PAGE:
Tricyclic antidepressants
–amitriptylline (Endep, Tryptanol)
–clomipramine (Anafranil, Chem mart Clomipramine, GenRx Clomipramine, Placil, Terry White Chemists Clomipramine)
–doxepin (Deptran, Sinequan)
–dothiepin (Dothep, Prothiaden)
–imipramine (Tofranil)
–nortriptylline (Allegron)
–trimipramine (Surmontil)
Tetracyclic antidepressants
–Mianserin (Lumin, Tolvon)
MAOIs (monoamine oxidase inhibitors)
–Phenelzine (Nardil)
–Tranylcypromine (Parnate)

Newer antidepressants

SSRIs (specific serotonin reuptake inhibitors)
–citalopram (Celapram, Chem mart Citalopram, Ciazil, Cipramil, GenRx Citalopram, Talam, Talohexal, Terry White Chemists Citalopram)
–escitalopram (Lexapro)
–fluoxetine (Auscap 20 mg Capsules, Chem mart Fluoxetine, Fluohexal, Fluoxebell, Fluoxetine-DP, GenRx Fluoxetine, Lovan, Prozac, Terry White Chemists Fluoxetine, Zactin)
–fluvoxamine (Faverin, Luvox, Movox, Voxam)
–paroxetine (Aropax, Chem mart Paroxetine, GenRx Paroxetine, Oxetine, Paxtine, Terry White Chemists Paroxetine)
–sertraline (Chem mart Sertraline, Concorz, Eleva, GenRx Sertraline, Sertraline-DP, Terry White Chemists Sertraline, Xydep, Zoloft)
RIMA (reversible inhibitor of monoamine oxidase A)
–moclobemide (Arima, Aurorix, Chem mart Moclobemide, Clobemix, GenRx Moclobemide, Maosig, Mohexal 150 mg, Terry White Chemists Moclobemide)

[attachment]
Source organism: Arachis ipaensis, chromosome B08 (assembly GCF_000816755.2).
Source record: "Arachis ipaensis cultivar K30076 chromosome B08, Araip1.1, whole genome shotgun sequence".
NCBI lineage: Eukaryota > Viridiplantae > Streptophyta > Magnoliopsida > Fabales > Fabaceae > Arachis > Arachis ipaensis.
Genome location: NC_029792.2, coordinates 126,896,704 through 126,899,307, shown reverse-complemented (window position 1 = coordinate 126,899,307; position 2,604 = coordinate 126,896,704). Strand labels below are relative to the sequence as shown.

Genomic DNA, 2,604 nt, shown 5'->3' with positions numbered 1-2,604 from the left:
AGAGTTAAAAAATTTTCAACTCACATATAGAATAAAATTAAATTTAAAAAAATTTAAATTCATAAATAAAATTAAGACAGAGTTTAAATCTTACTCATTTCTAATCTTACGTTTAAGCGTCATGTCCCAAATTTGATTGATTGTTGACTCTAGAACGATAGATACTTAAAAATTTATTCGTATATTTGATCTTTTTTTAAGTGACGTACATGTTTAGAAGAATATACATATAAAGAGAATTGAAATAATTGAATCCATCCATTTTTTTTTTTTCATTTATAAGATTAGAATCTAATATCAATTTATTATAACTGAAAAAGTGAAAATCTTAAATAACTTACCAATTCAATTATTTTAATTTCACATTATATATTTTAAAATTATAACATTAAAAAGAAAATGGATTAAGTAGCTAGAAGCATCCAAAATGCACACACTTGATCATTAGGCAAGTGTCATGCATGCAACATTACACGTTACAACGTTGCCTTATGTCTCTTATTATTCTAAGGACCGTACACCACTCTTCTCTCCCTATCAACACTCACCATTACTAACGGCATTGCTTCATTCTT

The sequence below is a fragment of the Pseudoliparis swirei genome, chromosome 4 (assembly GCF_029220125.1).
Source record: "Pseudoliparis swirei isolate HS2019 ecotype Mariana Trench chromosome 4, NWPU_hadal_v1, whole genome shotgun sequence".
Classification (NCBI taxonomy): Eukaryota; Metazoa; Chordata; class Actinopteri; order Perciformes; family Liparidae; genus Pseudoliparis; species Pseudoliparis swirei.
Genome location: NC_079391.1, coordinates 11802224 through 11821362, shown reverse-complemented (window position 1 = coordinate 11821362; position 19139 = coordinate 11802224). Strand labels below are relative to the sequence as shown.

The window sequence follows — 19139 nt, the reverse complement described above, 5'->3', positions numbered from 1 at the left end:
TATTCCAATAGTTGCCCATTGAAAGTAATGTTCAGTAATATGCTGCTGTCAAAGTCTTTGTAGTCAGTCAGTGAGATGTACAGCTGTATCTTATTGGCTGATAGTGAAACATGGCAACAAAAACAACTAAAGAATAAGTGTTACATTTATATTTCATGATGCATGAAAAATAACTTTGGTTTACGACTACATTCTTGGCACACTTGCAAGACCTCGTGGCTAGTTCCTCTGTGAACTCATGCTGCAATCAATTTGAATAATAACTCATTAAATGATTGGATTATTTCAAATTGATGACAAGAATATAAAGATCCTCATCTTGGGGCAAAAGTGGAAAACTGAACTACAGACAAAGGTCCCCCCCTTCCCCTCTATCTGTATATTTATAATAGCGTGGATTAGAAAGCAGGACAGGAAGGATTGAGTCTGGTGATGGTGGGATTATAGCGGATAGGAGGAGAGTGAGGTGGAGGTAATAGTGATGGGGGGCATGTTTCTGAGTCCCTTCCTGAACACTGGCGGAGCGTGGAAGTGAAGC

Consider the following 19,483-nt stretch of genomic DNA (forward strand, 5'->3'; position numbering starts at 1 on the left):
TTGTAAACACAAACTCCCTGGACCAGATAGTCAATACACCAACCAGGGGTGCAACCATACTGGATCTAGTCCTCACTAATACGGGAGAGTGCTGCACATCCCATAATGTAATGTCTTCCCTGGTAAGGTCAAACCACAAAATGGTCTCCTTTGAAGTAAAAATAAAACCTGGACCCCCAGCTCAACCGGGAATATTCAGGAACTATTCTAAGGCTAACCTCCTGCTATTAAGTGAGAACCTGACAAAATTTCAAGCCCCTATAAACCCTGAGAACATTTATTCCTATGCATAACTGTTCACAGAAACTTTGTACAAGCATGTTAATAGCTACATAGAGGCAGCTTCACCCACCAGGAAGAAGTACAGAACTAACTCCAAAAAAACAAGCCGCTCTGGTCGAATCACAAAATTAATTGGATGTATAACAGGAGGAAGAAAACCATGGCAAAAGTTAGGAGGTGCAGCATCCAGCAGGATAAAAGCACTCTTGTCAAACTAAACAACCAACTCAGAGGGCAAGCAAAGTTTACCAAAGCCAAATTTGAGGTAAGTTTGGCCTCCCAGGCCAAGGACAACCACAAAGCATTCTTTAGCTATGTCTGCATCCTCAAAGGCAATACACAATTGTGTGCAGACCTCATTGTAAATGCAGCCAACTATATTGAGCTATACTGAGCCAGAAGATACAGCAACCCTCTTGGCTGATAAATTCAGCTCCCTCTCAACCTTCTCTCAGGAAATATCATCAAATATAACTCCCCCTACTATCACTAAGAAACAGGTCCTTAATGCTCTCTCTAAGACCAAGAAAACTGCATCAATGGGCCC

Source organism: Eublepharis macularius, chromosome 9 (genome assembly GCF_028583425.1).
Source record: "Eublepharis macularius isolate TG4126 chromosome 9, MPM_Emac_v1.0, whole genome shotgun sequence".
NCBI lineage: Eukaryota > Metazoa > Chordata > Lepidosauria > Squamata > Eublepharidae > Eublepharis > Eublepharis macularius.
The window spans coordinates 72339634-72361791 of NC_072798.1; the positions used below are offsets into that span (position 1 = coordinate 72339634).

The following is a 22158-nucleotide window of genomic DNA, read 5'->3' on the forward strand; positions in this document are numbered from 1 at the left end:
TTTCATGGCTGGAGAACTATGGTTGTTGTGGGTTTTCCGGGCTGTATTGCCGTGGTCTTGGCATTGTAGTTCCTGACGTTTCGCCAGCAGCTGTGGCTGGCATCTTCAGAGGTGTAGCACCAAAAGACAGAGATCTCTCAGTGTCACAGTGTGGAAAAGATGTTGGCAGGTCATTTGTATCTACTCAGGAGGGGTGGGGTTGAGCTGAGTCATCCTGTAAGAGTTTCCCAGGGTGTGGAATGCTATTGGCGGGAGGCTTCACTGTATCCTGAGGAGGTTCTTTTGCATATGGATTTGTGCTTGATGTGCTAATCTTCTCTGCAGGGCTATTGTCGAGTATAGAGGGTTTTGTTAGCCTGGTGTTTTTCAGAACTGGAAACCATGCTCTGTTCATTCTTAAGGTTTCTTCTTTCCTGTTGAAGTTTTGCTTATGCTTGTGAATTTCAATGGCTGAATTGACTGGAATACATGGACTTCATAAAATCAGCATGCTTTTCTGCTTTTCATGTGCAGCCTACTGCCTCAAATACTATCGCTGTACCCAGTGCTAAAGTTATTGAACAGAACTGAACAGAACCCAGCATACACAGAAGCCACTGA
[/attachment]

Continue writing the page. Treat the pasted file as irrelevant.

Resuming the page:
Newest antidepressants

SNRI (serotonin noradrenergic reuptake inhibitors)
–venlafaxine (Efexor-XR)
NaSSA (noradrenergic and specific serotonergic antidepressant)
–mirtazapine (Avanza, Avanza SolTab, Axit, Mirtazon, Remeron)
NaRI (selective noradrenaline reuptake inhibitor )
–reboxetine (Edronax)

Serotonin excess

Oates (1960) suggested excess serotonin as the cause of symptoms after MAOIs with tryptophan
Animal work (1980s) attributed MAOI/pethidine interaction to excess serotonin
Insel (1982) often quoted as describing the serotonin syndrome
Sternbach (1991) developed diagnostic criteria for serotonin syndrome

Sternbach criteria

Mental status changes (confusion, hypomania) Agitation, Myoclonus, Hyperreflexia, Diaphoresis, Shivering, Tremor, Diarrhoea, Incoordination, Fever.

Serotonin receptors

5–HT1
–subtypes
5–HT1A, 5–HT1B, 5–HT1D, 5–HT1E, 5–HT1F
5–HT2
–subtypes
5–HT2A, 5–HT2B, 5–HT2C

Serotonin receptors

5–HT3
5–HT4 (rat)
5–HT5 (rat)
5–HT5A, 5–HT5
5–HT6 (rat)
5–HT7 (rat and human)

Serotonin receptors

5–HT1
–subtypes
5–HT1A, 5–HT1B, 5–HT1D, 5–HT1E, 5–HT1F
–primarily responsible for the therapeutic (antidepressant) effects of increased intrasynaptic serotonin
5–HT2
–subtypes
5–HT2A, 5–HT2B, 5–HT2C
–primarily responsible for the toxic effects of increased intrasynaptic serotonin

 Boyer EW, Shannon M
The serotonin syndrome
New England Journal of Medicine
2005 Mar 17;352(11):1112-20
 Isbister GK, Buckley NA
The Pathophysiology of Serotonin
Toxicity in Animals and Humans:
Implications for Diagnosis and
Treatment
Clinical Neuropharmacology
2005;28(5):205-214

Serotonergic drugs

Serotonin precursors
–S–adenyl–L–methionine
–L–tryptophan
–5–hydroxytryptophan
–dopamine

Serotonergic drugs
Serotonin re-uptake inhibitors
–citalopram, fluoxetine, fluvoxamine, paroxetine, sertraline, venlafaxine
–clomipramine, imipramine
–nefazodone, trazodone